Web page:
Tuesday, 5 October 2010

Quick Thoughts on Tauben fliegen auf

I have a very brief window so these will only be unstructured thoughts before I leave for Frankfurt.

Melinda Nadj Abonji has won the German Book Prize, surprising pretty much everyone on the planet (except maybe those few people who don't follow these matters). She's Swiss, born in the part of former Yugoslavia that is now Serbia and grew up speaking Hungarian. Tauben fliegen auf is her second novel - she's also a performer and musician. Apparently she's not quite as much of an insiders' tip in Switzerland as she is in Germany, where everyone's going: "Melinda who?" But in fact she's been around for about ten years, keeping a fairly low profile whether voluntarily or not. I haven't read anything she's written, apart from the sample from her novel (pdf) and the sample translation by Rafael Newman.

What I know about the book is this: a family with two teenage daughters visits Serbia from Switzerland, where they have now settled. They are part of the Hungarian-speaking minority and the two girls long for everything to have stayed the same in their former village. In Switzerland they face prejudice but run a cafeteria, the mother employing all sorts of nationalities who argue among themselves. The father has problems coming to terms and turns to the demon drink. I will read it, because I very much hope there's more to the novel than this.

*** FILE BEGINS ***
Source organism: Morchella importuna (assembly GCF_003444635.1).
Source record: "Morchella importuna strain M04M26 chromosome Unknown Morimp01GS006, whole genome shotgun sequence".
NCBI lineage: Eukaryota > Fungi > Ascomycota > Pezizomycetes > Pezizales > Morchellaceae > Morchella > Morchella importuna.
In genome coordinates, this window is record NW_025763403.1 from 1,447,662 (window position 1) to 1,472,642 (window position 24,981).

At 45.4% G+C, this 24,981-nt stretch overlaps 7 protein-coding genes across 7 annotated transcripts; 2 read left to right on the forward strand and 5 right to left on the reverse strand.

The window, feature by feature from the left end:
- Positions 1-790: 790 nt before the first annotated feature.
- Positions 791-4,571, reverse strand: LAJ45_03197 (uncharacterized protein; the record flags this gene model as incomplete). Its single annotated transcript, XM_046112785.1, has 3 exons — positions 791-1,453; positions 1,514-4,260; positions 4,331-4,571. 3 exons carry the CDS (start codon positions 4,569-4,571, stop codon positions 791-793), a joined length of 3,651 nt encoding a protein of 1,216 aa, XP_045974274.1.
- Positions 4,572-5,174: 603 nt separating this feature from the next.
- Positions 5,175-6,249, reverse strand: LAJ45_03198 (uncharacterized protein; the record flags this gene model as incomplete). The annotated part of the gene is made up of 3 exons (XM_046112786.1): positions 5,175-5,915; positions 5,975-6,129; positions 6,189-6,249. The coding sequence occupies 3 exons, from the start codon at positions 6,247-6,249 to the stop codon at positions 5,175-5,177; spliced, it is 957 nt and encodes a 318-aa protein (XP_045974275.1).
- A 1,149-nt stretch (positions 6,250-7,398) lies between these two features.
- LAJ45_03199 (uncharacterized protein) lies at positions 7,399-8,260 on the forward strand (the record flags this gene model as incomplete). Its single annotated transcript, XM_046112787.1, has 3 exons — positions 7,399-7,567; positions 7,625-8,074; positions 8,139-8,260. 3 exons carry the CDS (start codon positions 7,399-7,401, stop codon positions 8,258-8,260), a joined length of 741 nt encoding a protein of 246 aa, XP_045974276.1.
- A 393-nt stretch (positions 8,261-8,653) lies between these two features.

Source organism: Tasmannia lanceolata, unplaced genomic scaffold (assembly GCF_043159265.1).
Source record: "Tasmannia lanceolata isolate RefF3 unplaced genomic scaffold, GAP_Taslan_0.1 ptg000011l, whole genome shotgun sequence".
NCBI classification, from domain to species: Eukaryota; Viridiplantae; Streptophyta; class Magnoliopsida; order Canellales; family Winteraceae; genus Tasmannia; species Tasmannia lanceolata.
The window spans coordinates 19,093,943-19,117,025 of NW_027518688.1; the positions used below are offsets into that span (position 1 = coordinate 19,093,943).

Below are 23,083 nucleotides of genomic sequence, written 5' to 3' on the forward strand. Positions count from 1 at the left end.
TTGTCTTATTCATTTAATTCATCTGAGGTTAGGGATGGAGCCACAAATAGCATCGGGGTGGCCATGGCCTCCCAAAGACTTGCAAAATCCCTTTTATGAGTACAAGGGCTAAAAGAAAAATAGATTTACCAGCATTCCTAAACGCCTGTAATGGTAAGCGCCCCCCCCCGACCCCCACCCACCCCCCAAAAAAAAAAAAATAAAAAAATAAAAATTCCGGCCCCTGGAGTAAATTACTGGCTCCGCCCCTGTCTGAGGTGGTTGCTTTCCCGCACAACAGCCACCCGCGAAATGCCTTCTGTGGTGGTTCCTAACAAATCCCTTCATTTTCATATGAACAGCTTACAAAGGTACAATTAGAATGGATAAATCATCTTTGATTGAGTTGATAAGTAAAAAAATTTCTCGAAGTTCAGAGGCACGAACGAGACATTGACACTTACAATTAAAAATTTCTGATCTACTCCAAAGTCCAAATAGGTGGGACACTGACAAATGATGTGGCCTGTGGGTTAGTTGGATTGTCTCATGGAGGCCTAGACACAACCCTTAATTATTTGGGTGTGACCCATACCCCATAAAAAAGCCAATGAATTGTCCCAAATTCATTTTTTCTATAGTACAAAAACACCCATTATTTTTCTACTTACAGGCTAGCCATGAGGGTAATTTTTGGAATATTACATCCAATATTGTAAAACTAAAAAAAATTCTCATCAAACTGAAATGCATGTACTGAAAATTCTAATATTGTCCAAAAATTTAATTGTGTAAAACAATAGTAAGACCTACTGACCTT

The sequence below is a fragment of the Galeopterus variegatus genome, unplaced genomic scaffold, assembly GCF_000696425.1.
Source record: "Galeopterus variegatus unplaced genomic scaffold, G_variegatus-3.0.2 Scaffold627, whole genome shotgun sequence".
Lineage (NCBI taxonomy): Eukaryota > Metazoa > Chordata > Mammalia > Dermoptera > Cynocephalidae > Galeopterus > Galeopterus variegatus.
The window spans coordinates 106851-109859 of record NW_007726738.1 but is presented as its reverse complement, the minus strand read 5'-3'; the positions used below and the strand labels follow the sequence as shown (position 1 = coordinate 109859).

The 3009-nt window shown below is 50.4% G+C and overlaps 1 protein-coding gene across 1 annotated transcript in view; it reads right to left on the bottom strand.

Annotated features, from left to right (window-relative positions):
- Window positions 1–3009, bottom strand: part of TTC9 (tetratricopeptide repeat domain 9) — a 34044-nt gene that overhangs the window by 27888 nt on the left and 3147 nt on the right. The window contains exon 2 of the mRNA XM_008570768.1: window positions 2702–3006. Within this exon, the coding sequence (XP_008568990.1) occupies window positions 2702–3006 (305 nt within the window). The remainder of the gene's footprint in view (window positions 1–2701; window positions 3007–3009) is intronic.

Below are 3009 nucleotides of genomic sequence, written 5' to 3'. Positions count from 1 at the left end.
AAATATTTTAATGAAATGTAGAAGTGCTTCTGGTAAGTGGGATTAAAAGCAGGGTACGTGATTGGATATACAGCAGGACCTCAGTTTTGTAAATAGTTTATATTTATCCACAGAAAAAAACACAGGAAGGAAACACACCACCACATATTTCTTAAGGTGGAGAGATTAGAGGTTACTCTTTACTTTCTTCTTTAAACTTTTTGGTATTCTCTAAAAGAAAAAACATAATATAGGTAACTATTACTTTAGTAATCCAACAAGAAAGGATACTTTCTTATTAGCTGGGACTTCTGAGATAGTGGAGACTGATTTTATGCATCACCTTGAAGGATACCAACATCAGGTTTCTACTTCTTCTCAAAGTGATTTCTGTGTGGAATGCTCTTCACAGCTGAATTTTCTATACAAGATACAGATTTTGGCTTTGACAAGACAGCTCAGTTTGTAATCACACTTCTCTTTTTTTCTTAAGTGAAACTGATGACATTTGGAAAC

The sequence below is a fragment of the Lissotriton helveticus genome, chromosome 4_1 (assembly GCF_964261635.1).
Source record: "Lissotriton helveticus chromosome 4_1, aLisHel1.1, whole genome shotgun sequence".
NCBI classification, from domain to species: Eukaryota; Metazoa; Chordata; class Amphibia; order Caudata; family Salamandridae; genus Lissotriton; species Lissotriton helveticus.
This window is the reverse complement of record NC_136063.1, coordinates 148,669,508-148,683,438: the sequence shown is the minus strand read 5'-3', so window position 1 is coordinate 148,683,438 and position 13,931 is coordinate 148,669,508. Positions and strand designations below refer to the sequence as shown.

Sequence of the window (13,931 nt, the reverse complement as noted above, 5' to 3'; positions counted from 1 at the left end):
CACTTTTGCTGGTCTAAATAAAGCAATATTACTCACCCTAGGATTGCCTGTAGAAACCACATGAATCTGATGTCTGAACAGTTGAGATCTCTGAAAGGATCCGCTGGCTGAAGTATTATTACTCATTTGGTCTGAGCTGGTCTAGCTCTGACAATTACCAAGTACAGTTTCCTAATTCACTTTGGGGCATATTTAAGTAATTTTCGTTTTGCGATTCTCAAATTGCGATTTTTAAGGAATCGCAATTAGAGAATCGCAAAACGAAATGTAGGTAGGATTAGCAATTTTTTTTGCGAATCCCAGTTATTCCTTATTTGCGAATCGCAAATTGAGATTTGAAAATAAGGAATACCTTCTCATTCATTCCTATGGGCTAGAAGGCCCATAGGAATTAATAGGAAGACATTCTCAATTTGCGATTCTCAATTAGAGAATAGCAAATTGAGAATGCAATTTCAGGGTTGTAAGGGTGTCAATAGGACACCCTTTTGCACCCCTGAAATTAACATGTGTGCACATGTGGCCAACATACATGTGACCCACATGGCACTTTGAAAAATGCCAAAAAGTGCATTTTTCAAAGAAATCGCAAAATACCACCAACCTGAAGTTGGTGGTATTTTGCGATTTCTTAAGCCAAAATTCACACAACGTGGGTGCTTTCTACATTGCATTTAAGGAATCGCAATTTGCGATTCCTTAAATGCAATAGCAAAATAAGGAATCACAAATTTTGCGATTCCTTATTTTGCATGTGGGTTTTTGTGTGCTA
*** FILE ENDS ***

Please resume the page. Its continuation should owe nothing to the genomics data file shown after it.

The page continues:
One of the judges, Jobst-Ulrich Brandt of FOCUS magazine, has written a nice piece singing its praises, which gives some grounds for optimism. Apparently Abonji writes in a very musical style and keeps the narrative tension up throughout.

But this novel is not harmless. It's about war and violence, racism and disrust – and about what our roots mean to us, and how difficult it can cometimes be, despite all willingness, to "integrate" into an unfamiliar society. As such, Tauben fliegen auf is also a very contemporary book – not a bad thing when it comes to choosing the "novel of the year".

FOCUS, I have to add, is not exactly a spearhead of left-wing politics, so I think we can safely say that literature by people writing in their second languages has officially made it. The judges have made a political choice at a time when the German-speaking world is chattering a great deal about the down side of immigration. I'm pleased about that, even though there were books on the shortlist of greater literary sophistication - to wit: Thomas Lehr's September and Peter Wawerzinek's Rabenliebe.

I'm also very pleased indeed for Abonji's publishers Jung und Jung. Based in Salzburg, they're an independent publisher with an excellent list of outstanding literary titles, mainly German-language. This is also the first time a Swiss writer has won the award, which I can't say gets my heart racing either way. I'll read and review the book and try to catch Melinda Nadj Abonji live at the book fair.

1 comment:

MMN said...

I wasn't surprised, because I heard Iris Radisch giving it a plug on Literaturclub in mid-September (which is Switzerland, of course). Not that I always like what she does!